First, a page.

- Greyson Chance performs Saturday at The Vanguard in Tulsa.
YouTube was four years old and Greyson Chance was 12 when his cover of Lady Gaga’s “Paparazzi” blasted its way onto the internet zeitgeist. A student at Edmond’s Cheyenne Middle School, Chance’s performance in front of classmates was fueled by Juilliard-ready piano filigrees and a voice that could match Gaga note for note.
Within days of its May 2010 posting, Chance was on The Ellen DeGeneres Show, and then he was on again a few days later as DeGeneres announced the launch of eleveneleven, a boutique record label with Interscope Records that would feature Chance as its first signing. By that time, the “Paparazzi” cover had generated 30 million views on YouTube. Today, the total stands at 64 million.
“That video changed my entire life — every aspect of my life,” said Chance, now 21.
“I signed my first record deal after that video with Interscope and immediately started to live as a full-time artist. From 12 to 16 years old, I was on the road probably nine months out of the year.”
Chance was in the studio as soon as it could be booked, and recorded his debut album, Hold On ’til the Night. Executive produced by DeGeneres, Night was co-produced by “Like a Virgin” scribe Billy Steinberg and featured songs from songwriting trio The Matrix (Avril Lavigne’s “Complicated”) and Danielle Brisebois (New Radicals, Natasha Bedingfield). Chance arrived just in time for every major label to want its own Justin Bieber 2.0, and executives at his new label thought they had one.
Hold On ’til the Night certainly had big guns behind it; the video for its second single, “Unfriend You,” even featured Nickelodeon star/future queen of pop Ariana Grande. But nothing took hold like Chance’s covers of “Paparazzi” and Augustana’s “Fire.” He toured like mad, opening for Cody Simpson in the U.S. and mounting several massive tours of Asia, but by the time his fourth single was released, “Take a Look at Me Now,” Interscope/eleveneleven had ended its domestic promotion of the album and was only releasing his material overseas.
Ready to take a second run with a sophomore release, Chance also wanted to explore writing his own songs. Major record labels historically balk when artists previously beholden to professional hit makers want to exercise their songwriting muscles, and Chance said he felt a palpable reduction in his label’s enthusiasm.
From that point, things fell apart.
“Just as quickly as our team came together in the beginning moments, the second there was a decrease in attention, popularity or numbers, that team very very quickly left,” Chance said. “I was 16 years old with no one around me anymore, and I had to figure out what I wanted to do.”
While there is probably a star in the sky for every musician who suffered a similar fate as Chance’s, it is especially problematic when it happens at his age. In response, Chance doubled down on songwriting, the industry be damned.
“That was a really difficult time for me, because you’re also 16 years old and you’re trying to figure out who you are,” he said. “I was still writing a lot and basically got to 18 years old and had a body of work I was really proud of as a songwriter. I went around to every label in L.A. and no one was interested in it. That was also a difficult moment for me. I was 18 years old, very unhappy, living in L.A. by myself. I said, ‘You know what? You’ve had a good run, but it’s time for something else. Time for something new.’”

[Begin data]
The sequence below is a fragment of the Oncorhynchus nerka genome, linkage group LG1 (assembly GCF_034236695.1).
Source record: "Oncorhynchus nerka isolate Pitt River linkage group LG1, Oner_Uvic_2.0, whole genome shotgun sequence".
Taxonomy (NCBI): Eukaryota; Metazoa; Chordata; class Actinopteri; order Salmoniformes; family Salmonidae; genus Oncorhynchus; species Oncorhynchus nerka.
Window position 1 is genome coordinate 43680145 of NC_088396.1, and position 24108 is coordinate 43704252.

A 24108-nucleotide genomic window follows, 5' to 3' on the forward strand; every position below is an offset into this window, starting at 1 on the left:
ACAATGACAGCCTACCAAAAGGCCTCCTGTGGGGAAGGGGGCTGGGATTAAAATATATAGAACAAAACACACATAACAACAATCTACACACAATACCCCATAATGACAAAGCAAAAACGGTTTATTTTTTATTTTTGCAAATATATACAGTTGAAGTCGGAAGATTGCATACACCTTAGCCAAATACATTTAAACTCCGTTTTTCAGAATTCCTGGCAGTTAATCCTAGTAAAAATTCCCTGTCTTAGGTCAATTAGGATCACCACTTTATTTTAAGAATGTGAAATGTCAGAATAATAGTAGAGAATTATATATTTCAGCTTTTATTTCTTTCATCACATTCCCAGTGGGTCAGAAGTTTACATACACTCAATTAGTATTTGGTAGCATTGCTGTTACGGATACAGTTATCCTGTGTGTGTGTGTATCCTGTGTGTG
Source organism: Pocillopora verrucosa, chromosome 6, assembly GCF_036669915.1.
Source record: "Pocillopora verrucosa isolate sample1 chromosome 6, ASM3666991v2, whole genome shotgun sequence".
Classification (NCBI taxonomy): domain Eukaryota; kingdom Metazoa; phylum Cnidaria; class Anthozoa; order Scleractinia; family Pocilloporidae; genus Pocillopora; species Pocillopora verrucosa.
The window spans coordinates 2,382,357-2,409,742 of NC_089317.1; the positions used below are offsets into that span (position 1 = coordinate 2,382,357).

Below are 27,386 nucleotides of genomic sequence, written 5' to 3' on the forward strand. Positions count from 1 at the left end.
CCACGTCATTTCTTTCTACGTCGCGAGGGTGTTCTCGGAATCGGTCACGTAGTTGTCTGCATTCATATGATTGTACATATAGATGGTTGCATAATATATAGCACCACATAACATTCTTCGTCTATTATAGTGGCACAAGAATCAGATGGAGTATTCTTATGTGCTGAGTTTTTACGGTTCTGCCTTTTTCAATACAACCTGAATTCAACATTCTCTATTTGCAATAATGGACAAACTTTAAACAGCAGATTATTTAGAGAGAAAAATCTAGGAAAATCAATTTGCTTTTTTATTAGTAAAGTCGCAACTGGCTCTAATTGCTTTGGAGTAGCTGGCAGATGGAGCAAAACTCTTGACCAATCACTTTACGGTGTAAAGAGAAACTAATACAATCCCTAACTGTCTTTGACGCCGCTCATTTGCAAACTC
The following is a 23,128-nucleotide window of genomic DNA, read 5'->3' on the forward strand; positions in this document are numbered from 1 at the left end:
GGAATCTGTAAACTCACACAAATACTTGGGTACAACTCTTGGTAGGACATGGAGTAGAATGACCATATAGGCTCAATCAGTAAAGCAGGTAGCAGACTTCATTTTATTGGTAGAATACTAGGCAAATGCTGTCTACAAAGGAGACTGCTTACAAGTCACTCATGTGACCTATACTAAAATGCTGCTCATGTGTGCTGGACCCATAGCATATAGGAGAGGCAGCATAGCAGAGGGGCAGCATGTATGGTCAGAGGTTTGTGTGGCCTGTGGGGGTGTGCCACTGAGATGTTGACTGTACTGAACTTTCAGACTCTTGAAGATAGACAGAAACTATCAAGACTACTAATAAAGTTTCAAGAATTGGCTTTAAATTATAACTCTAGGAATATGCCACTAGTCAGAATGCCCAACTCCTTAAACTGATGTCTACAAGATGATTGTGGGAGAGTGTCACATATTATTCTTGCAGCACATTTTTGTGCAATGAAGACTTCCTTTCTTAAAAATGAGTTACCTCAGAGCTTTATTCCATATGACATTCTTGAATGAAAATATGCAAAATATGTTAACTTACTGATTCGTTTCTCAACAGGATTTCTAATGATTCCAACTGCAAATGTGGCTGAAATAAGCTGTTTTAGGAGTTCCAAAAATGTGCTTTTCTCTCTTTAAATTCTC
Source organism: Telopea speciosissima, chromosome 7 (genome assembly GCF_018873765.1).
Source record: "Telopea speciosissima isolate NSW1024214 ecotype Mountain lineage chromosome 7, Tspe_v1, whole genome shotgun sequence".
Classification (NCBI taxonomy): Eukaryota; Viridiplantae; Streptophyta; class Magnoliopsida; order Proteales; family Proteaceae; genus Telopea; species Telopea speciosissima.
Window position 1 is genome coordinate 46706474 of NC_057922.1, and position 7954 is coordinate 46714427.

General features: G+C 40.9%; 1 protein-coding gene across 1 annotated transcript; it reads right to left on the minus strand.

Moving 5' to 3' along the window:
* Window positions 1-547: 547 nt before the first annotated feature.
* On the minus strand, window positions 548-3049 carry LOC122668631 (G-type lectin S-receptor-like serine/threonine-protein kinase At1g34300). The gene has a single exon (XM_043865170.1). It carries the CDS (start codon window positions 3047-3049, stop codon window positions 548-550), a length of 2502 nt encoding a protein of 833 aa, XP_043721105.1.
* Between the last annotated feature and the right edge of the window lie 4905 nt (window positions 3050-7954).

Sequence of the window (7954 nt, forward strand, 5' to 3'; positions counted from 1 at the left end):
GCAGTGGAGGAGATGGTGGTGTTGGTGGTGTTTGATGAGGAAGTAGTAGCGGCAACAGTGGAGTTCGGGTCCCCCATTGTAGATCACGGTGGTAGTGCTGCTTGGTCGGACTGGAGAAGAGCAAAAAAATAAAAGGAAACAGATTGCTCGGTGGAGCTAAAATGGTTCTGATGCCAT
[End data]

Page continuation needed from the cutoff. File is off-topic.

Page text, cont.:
At 18, he retired. Chance enrolled as a history major at University of Tulsa and was convinced that he would never return to music. A lot taller with a much-changed voice, he could blend into the student body and build a new life. He would be something other than a former teen idol.
“I was able to go to shows once a week and listen to music and see what my friends were listening to and sort of be a normal college kid for once,” he said.
Because of that newfound freedom, the pressure was off. Chance began to write again, without any deadline pressure or notes from executives. He tapped into his experiences and tastes as a young adult, and the songs started pouring out.
“I needed to start creating things that I actually enjoyed,” Chance said.
Nearly nine years after “Paparazzi” and the ensuing gold rush around Greyson Chance, any attempt to land on eleveneleven’s website will route to a cartoon of DeGeneres making an “Oh no!” face accompanied by the following message: “Oopsy daisy … we can’t seem to find the page you’re looking for. It might be in our other pants.”
Chance, on the other hand, is still around. He releases his second album, Portraits, on March 15 and performs Saturday at The Vanguard in Tulsa. His first single, “Shut Up,” features a falsetto reminiscent of Justin Vernon on the chorus and a confident baritone on the verses. The video for “Shut Up” features couples with different sexual orientations and reflects the changes in Chance’s own life, having come out to friends and family at 16 and to Instagram in 2017.
“The song really only covers only one stage of love, the infatuation phase,” he said. “I wanted the video to showcase what happens after that, which is often a deeper sense of love but also the fights and the forgiveness process. I was very careful about the actors I wanted to choose, and I wanted it to resonate across the board. I wanted it to be inclusive and diverse, for people to watch it and see a little bit of everyone.
“I think being out has definitely made it easier to talk about these issues and bounce them off other people in a creative sense.”
With Portraits, Chance is looking to make a full reintroduction and will soon mount a global tour to promote his new music. This time out, everything will be on his own terms.
“I’m definitely not the same kid I used to be,” he said. “For me, this album truly feels like a debut.”